Grains prices moved higher Monday, with some contracts that were up as much as 2%.
The markets were supported by climatic consequences for the crops in the US.
In Black Sea very negative temperatures in the South of Russia and East of Ukraine could be a threat for the crops that are not enough protected by a snow layer.
Crude oil jumped two bucks and the DOW lifted 138 points as the US dollar dropped sharply.
In add, wheat was also driven by a Saudi purchase which took the market by surprise.
The Sago (Saudi Grains Organization) has in fact contracted 355 kt of wheat without going through a public call for tenders.
The origins are said to be Australian, Canadian and Ukrainian.
Worth noting, however, that these private purchases are in part a subsidy program to support Saudi owned farms around the world.
SAGO indeed, is still expected back in the market.
Yesterday there was, also the crop rating of the winter wheat in Texas was 40 % of good to excellent against 43 % posted last month.
In such context, the firmness on all products dominated in Chicago and also European grains started the week with a further bullish performance.
Consequently, wheat prices found substantial footing to start the week, with some contracts jumping more than 2% higher.
Also corn prices climbed about 1.5% higher on a round of technical buying largely spurred by gains in a broad range of other commodities, first wheat.
Soybean prices carved out more modest gains on a round of technical buying inspired mainly by a very slow start to the 2020/21 Brazilian harvest, the slowest start in a decade.
The consultancy AgRural, indeed, reports that the country’s 2020/21 soybean harvest is only 15% as recent rains have caused a slowdown for farmers there.
Just for an exemple, at the same time a year ago, 31% of the crop had been harvested.
Argentine consultancy Pablo Adreani and Associates told Reuters they expect the country’s soybean production potential will reach 1.837 billion bushels, citing favorable rains in late January and early February.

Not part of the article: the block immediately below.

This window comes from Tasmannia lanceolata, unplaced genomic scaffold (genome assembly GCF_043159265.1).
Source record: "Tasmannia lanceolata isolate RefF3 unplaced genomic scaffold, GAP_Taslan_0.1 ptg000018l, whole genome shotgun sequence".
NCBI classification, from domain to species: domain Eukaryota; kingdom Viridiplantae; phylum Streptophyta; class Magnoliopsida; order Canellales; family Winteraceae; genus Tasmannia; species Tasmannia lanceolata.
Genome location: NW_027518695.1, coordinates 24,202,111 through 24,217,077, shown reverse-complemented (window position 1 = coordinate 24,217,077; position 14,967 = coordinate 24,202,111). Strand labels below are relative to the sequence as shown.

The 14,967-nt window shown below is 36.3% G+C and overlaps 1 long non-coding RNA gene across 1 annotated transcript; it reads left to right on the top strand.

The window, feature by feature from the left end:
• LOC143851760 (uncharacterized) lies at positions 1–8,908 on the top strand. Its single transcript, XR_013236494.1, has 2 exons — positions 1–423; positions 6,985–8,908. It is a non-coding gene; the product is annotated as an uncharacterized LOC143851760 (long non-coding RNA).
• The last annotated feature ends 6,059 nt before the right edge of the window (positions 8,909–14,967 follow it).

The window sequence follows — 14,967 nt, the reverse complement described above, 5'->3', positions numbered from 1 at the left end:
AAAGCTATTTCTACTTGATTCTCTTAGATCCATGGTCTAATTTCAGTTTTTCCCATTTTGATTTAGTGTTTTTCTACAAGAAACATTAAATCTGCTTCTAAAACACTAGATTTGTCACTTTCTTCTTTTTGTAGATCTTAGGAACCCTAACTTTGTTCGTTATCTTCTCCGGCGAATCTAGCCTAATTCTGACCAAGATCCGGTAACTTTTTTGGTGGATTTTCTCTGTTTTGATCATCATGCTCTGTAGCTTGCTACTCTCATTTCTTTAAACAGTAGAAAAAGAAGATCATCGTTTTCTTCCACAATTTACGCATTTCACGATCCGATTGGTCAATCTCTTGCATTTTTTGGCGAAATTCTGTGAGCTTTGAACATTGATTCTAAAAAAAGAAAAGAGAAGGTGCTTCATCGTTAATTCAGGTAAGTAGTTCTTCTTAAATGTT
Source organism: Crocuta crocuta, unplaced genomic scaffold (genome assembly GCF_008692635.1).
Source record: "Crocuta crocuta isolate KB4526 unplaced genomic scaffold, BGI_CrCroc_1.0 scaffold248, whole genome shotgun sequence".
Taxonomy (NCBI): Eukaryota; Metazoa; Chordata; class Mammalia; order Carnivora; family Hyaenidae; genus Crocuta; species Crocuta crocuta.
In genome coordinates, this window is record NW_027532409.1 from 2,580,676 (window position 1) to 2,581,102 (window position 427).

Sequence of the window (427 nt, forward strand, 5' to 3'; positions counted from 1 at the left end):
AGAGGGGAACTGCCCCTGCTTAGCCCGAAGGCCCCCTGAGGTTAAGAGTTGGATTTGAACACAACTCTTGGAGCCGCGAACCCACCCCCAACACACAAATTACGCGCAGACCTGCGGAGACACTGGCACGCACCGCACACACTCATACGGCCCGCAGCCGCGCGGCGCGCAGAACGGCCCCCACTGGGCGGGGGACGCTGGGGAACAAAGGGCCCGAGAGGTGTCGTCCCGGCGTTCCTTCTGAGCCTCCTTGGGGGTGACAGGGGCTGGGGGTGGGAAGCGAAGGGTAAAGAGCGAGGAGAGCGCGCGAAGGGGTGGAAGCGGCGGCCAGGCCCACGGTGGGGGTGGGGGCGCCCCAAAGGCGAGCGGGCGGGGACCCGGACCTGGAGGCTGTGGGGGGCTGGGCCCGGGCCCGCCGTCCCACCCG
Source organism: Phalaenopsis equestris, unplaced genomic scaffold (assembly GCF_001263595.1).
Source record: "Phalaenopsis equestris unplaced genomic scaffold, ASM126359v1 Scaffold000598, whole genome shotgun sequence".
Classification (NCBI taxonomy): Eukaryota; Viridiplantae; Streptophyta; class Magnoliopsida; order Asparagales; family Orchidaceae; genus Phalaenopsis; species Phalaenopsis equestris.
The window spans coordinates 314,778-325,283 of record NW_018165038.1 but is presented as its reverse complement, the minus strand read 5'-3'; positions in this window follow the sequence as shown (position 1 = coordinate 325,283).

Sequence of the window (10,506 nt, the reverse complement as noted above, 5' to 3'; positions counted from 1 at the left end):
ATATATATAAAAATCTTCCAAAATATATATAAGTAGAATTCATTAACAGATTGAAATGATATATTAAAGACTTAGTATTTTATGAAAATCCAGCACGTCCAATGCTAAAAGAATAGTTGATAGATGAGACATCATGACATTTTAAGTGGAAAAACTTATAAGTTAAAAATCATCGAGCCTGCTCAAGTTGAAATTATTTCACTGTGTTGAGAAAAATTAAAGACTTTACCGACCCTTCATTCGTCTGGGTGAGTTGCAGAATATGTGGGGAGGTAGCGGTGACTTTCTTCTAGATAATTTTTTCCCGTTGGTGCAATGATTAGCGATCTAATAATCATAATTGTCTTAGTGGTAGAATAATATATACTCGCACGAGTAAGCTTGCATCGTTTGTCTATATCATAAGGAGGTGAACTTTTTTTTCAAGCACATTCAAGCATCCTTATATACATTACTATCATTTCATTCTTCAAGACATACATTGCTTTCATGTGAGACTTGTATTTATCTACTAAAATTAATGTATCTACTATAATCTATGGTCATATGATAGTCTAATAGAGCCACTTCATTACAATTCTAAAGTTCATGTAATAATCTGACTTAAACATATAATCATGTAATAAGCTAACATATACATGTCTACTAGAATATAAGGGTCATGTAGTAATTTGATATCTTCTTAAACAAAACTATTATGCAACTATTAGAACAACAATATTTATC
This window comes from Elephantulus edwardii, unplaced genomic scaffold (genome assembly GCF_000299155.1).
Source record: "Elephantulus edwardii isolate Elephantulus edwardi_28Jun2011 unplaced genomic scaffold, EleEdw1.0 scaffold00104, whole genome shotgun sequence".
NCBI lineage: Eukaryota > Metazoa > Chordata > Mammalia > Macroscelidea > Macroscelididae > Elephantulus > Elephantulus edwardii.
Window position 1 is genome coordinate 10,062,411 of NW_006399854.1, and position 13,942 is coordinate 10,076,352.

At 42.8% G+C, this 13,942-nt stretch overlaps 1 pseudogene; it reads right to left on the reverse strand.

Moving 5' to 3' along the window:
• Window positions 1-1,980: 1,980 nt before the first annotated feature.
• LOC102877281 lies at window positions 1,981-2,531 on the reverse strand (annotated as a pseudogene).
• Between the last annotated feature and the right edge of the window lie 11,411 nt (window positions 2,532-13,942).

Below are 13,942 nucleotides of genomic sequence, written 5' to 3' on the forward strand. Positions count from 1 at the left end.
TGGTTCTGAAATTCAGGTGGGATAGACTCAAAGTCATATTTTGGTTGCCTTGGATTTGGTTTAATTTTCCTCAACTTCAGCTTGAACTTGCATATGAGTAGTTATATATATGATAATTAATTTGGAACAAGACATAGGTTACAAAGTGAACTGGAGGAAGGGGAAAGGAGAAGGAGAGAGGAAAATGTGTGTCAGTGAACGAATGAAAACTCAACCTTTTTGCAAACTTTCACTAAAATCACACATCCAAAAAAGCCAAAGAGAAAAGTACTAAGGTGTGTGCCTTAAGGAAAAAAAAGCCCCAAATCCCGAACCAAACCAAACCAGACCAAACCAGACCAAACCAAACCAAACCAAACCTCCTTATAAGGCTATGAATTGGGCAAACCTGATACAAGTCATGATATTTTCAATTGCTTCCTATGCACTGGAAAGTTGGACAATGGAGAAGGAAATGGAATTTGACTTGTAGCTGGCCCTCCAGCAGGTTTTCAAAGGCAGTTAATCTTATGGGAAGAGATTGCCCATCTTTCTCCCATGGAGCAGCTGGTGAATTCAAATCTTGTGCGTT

The group also expects corn production to reach 2.008 billion bushels this season.
Both crop estimates are a bit higher than prior forecasts from the Rosario grain exchange.
Palm oil as the canola was on the rise and this, have should underpin also the rapeseed, however, European rapeseed on the other hand suffered some litle losses.
Really, oilseed prices could been boosted also due the jump of crude oil at 62.70 $/b in NY.
Energy prices indeed, captured big gains, with crude oil up nearly 2.5% as recent closures from last week’s severe winter weather in Texas have significantly altered the tilt between supply and demand.
Diesel and gasoline also rose nearly 2% higher.
In add, after careful consideration, the U.S. EPA said it agrees with the U.S. Court of Appeals for the 10th Circuit’s reading of the RFS small refinery exemption provision.
That means that the agency may extend existing small refinery biofuel blending exemptions but may not create new ones.
Regular US export inspections were largely as expected with 1.2 million tonnes (Mt) corn, 0.7 Mt beans, and 325,000t of wheat.
Milo to China was reported as 123,000t.
Still no new sales flashes in the US, although there’s been more Chinese buying interest for beans reported again in Brazil and for corn in Ukraine.
On 21 February, EU has imported 4.29 Mt of rapeseed vs. 4.47 Mt last year to date.
European Union corn imports for the 2020/21 marketing year are now at 10.4 Mt through February 21, according to the latest data from the European Commission.
That’s a year-over-year decrease of nearly 28% from a year ago.
European Union soybean imports during the 2020/21 marketing year reached 343.9 million bushels through February 21, which is trending 2.5% above last year’s pace so far.
EU soymeal imports are down moderately year-over-year.
European Union soft wheat exports for the 2020/21 marketing year are down 18% from last year’s pace, with 16.59 Mt through February 21.
EU barley exports are also trending slightly lower year-over-year, with 4.75 Mt.
On the international market, Algeria bought 150 000 t of feed barley, optional origin.
Japan issued a regular tender to purchase about 57 000 t of milling wheat sourced from Australia, that closes Thursday.
The grain is for shipment in May.
Jordan issued a new tender to purchase 4.4 million bushels of milling wheat from optional origins, which closes February 24.
The grain is for shipment in October and November.
On political hand, the new US stimulus bill, and all the added non-stimulus items, continues to push forward through the legislative process.
It’s expected later this week to pass through the House before heading to the Senate.
The European Central Bank president made comments to the effect that the bank would take further action if needed to keep longer term yield curves down, worrying that any yield rise could impede the economic recovery.
It’s always tricky to interpret Chinese politics (and the impacts of the political decisions there) with any degree of confidence, but many have taken notice of the new “#1 Document” released the other day and it’s focus on improving food security by driving higher domestic crop yields.
Tonight we will see how the sessions close.